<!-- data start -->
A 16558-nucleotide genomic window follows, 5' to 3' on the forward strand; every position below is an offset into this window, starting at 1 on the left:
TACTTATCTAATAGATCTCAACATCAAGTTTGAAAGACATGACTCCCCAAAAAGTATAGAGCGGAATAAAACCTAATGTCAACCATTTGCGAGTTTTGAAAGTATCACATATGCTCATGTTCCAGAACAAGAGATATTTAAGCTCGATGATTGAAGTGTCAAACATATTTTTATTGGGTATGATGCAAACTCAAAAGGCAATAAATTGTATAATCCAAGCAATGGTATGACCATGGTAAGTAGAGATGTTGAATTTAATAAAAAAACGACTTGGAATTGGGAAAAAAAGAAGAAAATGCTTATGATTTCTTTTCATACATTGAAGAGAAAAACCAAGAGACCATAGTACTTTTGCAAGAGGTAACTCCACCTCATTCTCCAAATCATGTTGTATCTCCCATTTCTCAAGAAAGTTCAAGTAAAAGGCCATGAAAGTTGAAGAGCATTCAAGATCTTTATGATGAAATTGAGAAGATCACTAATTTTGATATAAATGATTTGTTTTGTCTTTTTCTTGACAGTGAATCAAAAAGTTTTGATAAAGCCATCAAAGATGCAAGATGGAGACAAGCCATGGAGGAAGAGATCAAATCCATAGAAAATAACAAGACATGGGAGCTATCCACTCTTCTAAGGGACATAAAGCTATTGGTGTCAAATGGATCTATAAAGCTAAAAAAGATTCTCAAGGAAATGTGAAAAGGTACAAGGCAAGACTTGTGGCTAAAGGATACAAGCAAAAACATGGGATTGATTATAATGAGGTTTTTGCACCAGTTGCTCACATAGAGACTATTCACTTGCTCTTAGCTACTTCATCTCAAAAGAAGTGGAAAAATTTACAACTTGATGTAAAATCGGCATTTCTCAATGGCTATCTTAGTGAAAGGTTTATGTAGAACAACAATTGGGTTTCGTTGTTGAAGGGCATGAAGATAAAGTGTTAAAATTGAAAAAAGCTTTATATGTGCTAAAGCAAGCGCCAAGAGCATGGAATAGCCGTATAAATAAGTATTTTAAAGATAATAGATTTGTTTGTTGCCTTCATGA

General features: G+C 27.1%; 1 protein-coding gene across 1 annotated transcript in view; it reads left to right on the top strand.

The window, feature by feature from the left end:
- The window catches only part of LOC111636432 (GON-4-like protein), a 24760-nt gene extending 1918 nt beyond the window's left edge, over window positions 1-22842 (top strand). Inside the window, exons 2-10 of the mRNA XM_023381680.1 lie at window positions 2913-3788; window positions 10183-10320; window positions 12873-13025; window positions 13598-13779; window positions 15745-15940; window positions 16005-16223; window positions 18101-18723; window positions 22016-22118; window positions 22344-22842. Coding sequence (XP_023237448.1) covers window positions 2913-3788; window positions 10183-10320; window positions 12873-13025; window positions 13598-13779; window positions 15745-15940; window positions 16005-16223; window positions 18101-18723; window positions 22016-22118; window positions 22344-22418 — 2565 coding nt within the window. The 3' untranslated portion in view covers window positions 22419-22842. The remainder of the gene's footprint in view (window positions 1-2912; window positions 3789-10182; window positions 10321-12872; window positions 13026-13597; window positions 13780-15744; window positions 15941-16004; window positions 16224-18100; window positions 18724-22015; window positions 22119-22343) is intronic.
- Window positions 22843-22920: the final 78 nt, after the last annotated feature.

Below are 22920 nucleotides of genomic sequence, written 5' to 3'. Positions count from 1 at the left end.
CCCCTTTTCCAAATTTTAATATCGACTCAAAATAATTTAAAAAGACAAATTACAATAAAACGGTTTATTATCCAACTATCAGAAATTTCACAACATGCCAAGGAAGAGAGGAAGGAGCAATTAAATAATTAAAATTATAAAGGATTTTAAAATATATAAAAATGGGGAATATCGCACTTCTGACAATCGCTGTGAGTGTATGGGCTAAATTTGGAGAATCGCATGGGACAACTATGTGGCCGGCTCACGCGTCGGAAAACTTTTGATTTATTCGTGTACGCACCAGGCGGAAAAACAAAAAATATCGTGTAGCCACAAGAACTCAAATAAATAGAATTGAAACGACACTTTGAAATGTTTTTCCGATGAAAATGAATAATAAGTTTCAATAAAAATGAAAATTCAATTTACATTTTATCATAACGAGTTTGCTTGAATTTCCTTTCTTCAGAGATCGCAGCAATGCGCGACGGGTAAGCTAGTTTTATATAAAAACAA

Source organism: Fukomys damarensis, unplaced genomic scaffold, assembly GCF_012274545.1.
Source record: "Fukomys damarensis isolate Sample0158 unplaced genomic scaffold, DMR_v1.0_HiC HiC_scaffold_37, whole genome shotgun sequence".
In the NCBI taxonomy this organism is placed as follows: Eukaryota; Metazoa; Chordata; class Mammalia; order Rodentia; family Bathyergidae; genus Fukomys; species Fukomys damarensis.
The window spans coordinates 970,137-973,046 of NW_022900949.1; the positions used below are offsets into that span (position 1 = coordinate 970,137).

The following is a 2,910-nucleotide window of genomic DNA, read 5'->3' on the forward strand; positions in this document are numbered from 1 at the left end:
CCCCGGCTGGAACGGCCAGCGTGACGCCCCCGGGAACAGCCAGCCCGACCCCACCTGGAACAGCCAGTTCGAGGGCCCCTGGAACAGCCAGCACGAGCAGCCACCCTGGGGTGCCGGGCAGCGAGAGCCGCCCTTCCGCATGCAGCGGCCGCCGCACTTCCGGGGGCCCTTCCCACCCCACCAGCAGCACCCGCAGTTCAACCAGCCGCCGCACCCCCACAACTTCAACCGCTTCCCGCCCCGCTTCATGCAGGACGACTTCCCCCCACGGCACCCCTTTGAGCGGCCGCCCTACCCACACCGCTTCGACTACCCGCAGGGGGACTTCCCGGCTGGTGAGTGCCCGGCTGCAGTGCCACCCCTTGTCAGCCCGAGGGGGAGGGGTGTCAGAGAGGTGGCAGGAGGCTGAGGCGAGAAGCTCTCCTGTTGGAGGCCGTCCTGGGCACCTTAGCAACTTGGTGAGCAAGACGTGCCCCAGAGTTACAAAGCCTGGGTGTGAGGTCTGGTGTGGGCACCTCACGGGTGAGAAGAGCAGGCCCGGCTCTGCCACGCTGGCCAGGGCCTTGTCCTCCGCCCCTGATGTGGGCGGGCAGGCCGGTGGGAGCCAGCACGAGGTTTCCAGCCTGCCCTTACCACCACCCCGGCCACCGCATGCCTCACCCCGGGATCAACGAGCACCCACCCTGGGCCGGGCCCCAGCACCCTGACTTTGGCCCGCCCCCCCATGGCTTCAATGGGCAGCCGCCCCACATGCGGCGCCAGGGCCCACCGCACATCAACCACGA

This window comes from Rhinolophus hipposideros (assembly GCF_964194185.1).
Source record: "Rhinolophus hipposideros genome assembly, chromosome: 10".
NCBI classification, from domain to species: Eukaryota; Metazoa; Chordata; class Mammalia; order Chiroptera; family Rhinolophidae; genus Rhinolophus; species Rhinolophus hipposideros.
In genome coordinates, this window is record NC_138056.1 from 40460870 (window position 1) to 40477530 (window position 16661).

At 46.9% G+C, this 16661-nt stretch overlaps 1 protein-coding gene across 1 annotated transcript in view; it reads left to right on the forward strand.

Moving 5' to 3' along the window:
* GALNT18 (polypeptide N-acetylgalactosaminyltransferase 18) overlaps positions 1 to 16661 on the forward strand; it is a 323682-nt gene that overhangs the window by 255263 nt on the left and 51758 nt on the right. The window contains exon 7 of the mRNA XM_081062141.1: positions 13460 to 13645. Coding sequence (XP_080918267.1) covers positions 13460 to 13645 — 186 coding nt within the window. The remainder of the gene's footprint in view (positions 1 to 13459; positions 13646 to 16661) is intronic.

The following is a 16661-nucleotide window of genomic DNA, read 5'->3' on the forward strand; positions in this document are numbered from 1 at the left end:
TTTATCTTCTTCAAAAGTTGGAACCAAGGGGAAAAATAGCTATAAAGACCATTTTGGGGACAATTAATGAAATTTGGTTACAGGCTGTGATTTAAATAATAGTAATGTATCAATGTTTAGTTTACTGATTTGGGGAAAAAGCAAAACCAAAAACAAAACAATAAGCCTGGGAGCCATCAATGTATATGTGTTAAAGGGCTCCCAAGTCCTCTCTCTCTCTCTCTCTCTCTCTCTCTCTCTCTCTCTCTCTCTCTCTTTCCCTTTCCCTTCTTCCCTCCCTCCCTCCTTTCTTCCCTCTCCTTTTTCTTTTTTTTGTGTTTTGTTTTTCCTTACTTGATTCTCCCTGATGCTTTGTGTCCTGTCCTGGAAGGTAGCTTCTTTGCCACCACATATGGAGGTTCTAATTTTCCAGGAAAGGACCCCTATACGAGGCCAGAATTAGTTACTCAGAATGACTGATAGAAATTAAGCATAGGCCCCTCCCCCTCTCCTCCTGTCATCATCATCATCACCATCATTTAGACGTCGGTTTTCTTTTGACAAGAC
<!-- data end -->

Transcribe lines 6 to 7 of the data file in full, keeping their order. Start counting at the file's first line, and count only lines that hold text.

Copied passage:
- Window positions 22843-22920: the final 78 nt, after the last annotated feature.

Below are 22920 nucleotides of genomic sequence, written 5' to 3'. Positions count from 1 at the left end.